Resisting left-liberal progressivism has become a bipartisan matter everywhere along the campaign trail of Republican candidate for governor Glenn Youngkin, he said during a “Take Back Virginia Rally” in Salem on Thursday afternoon.
“It’s no longer Republicans against Democrats, it’s actually Virginians standing up and saying ‘no,’” Youngkin said. “This left-liberal progressive agenda has actually made it where we’re trying to make Virginia, ‘California East.’”
Sitting in pews at 1 p.m. Thursday to hear Youngkin’s speech were about 50 citizens at CommUNITY Baptist Church on Salem’s East Main Street. Speaking prior to Youngkin were Republican attorney general candidate Jason Miyares and former Virginia Governor and U.S. Sen. George Allen.
“They call themselves progressives. They are not,” said Allen. “They are regressive.”
Youngkin said he is overwhelmed by the Virginians coming together everywhere to say this is no place for a California East. It is time to choose a very different path from the past eight years, he said.
“Left-liberal progressives have control of Virginia. They do not want to give it up,” Youngkin said. “They believe that edicts from the governor’s mansion are more important than decisions made in our own homes.”
He said former Gov. Terry McAuliffe, Youngkin’s Democratic opponent in this year’s race, wants to pass vaccine mandates that make it difficult for Virginians to express their personal liberty.
“I actually believe people should get the vaccine. I got the vaccine, and it was a decision I made,” Youngkin said. “But I’m going to respect your decision to make that decision for yourself.”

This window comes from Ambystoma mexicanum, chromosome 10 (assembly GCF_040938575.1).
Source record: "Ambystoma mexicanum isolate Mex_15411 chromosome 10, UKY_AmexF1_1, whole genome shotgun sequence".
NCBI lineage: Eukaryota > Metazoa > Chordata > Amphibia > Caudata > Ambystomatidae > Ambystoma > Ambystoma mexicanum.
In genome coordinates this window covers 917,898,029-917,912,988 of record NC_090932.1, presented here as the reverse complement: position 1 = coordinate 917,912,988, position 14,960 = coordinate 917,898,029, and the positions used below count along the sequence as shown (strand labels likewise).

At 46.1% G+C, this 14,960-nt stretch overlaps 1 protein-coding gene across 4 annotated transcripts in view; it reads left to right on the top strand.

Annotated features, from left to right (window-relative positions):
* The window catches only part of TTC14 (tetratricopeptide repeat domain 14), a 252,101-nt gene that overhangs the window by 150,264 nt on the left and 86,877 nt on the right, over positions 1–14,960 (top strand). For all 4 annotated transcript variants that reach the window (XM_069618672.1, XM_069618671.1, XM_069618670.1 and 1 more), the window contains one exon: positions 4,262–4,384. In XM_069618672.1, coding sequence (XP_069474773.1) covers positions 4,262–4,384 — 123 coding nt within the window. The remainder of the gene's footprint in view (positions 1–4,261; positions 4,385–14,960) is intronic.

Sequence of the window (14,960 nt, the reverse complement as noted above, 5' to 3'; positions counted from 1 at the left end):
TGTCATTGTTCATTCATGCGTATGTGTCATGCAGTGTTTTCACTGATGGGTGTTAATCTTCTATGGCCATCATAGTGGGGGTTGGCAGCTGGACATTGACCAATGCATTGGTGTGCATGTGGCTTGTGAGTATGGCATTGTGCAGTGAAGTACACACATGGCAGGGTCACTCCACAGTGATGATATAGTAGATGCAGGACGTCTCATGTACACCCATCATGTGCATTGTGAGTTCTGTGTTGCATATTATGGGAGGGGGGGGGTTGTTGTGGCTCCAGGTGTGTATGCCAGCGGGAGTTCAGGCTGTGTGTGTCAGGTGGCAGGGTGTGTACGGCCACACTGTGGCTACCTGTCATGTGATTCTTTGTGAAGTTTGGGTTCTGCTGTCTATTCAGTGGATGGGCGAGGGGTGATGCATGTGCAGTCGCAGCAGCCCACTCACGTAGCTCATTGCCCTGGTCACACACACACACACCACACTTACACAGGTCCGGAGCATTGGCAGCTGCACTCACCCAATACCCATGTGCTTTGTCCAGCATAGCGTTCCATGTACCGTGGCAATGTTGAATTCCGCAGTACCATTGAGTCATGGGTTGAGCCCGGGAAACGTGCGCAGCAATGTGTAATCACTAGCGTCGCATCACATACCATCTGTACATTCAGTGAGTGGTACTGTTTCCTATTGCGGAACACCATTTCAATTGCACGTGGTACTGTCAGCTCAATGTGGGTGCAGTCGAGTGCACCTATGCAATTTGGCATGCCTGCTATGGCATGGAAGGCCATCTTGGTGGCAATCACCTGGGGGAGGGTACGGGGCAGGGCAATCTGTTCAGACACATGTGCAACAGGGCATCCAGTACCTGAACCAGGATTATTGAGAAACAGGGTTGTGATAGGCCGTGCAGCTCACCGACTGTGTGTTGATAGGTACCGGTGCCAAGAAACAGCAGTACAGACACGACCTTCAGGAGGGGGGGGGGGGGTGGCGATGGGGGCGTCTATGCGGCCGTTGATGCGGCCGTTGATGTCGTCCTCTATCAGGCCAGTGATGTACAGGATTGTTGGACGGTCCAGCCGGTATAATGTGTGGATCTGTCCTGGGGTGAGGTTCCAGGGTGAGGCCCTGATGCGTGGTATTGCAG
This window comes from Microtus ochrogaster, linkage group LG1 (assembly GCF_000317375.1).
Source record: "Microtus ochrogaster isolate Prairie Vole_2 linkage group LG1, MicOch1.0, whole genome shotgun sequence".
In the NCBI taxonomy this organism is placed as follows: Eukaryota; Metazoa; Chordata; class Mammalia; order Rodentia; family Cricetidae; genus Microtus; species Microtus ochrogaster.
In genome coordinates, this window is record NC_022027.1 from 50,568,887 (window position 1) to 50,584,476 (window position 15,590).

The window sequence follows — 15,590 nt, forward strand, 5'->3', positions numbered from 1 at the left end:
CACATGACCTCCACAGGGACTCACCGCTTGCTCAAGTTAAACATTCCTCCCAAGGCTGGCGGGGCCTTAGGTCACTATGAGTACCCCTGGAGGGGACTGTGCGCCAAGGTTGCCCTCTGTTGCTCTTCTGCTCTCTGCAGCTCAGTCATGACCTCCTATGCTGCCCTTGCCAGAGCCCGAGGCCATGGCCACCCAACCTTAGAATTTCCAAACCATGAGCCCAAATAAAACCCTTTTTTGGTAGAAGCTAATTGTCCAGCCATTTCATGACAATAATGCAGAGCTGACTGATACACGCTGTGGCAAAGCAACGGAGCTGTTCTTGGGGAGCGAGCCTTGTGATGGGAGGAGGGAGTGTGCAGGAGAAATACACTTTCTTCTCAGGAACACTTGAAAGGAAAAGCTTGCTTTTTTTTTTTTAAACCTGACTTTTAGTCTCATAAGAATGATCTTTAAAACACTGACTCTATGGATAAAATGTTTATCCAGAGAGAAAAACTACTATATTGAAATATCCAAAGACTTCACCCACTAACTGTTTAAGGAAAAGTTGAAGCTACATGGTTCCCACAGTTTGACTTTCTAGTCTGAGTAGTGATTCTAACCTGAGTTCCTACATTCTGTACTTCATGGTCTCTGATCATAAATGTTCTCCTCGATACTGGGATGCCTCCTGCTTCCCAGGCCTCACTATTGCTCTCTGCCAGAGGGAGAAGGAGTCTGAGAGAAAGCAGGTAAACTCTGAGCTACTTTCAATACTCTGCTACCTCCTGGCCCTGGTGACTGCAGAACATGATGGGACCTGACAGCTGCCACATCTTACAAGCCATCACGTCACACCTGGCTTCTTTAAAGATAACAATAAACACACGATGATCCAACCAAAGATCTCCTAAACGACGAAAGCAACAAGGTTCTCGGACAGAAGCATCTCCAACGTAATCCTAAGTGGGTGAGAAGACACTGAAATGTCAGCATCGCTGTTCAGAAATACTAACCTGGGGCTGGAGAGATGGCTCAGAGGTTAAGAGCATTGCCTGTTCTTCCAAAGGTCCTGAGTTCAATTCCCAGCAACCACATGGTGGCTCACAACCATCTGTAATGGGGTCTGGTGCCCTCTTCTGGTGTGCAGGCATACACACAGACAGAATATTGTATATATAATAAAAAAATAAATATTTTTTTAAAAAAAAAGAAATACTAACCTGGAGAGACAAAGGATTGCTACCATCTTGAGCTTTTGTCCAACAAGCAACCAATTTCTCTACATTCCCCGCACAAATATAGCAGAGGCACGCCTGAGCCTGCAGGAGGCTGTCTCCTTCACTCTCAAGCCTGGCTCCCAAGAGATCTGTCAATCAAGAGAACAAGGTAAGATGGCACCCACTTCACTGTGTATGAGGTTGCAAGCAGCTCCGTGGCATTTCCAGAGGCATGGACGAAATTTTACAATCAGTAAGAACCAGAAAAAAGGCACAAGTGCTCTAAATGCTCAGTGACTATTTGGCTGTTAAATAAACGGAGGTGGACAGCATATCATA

He said children’s educations are suffering across Virginia, calling it a civil rights issue of the generation and promising raised standards of academic excellence.
“This is what is at stake,” Youngkin said.
On critical race theory, which has recently been a hot-button topic at school board meetings across the state, Youngkin said:
“We’ve allowed a political agenda to invade our schools. We have to teach our children how to think, as opposed to what to think. Let’s just be clear right away: When I’m working for you as governor, we will not allow critical race theory in our schools.”
School officials across the region in recent weeks have responded to an outcry from CRT opponents assuring them that—while they can be upset about it—they should understand that it is not a part of local or state K-12 curriculum.
Continuing, Youngkin said people do not feel safer in Virginia today than they did years ago, attributing that to a “criminal-first, victim last,” justice system, promising to support law enforcement.
Youngkin said he would improve stagnating year-over-year job growth, and encouraged people to bring 10 friends each with them to the polls in November.
“This is what is on the ballet. We know that elections have consequences, because the consequences for Virginians have absolutely been crushing,” Youngkin said. “We know what failed leadership looks like… we as Virginians have seen it right here at home.”